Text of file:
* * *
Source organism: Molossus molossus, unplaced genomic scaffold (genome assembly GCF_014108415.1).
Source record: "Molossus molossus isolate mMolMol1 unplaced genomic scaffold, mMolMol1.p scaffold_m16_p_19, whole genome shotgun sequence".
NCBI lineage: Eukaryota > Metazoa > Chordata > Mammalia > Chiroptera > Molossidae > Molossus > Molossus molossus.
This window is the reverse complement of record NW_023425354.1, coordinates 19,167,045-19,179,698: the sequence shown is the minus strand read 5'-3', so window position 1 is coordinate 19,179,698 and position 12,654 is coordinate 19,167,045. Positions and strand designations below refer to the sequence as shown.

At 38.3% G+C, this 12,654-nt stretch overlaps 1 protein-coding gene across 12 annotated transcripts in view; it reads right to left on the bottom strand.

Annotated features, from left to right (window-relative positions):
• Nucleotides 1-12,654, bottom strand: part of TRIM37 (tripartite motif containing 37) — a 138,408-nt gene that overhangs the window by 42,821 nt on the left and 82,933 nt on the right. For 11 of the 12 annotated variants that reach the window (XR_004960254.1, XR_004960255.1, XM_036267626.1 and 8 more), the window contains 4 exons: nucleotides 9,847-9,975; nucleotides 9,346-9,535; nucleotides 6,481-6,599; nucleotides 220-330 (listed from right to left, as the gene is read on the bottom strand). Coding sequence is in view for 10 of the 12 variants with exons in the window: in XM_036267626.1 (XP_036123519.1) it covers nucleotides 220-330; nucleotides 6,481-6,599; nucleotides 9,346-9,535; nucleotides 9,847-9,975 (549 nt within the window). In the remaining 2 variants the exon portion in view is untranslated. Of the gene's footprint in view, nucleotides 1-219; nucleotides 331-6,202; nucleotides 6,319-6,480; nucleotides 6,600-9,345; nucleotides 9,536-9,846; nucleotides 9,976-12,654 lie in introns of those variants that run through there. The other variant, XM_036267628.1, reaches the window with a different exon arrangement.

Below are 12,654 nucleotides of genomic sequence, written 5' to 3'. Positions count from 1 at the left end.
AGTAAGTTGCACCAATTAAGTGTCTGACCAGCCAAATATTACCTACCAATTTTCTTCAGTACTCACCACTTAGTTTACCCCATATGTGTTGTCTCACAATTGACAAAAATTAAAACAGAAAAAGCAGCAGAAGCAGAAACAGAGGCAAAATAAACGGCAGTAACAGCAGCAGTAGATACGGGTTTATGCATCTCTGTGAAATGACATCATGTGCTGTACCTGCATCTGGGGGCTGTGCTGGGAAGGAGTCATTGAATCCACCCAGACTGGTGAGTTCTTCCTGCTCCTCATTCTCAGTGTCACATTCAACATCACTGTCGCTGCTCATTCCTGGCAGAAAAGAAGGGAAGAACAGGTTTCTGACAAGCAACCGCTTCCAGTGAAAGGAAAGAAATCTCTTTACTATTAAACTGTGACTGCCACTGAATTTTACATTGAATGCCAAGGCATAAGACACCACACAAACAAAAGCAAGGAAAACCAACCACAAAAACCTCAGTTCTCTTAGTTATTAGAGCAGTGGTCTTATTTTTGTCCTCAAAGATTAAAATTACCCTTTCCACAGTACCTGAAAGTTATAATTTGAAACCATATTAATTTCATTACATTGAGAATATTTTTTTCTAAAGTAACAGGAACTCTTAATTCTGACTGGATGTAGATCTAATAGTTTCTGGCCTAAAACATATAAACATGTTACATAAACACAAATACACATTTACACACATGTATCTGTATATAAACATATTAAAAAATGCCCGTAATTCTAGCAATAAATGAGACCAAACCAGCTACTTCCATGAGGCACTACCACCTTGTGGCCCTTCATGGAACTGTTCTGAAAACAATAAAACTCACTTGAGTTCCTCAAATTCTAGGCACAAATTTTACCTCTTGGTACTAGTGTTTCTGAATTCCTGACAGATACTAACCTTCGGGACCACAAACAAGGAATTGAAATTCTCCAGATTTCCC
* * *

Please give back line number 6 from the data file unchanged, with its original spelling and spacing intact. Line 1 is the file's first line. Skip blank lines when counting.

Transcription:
Annotated features, from left to right (window-relative positions):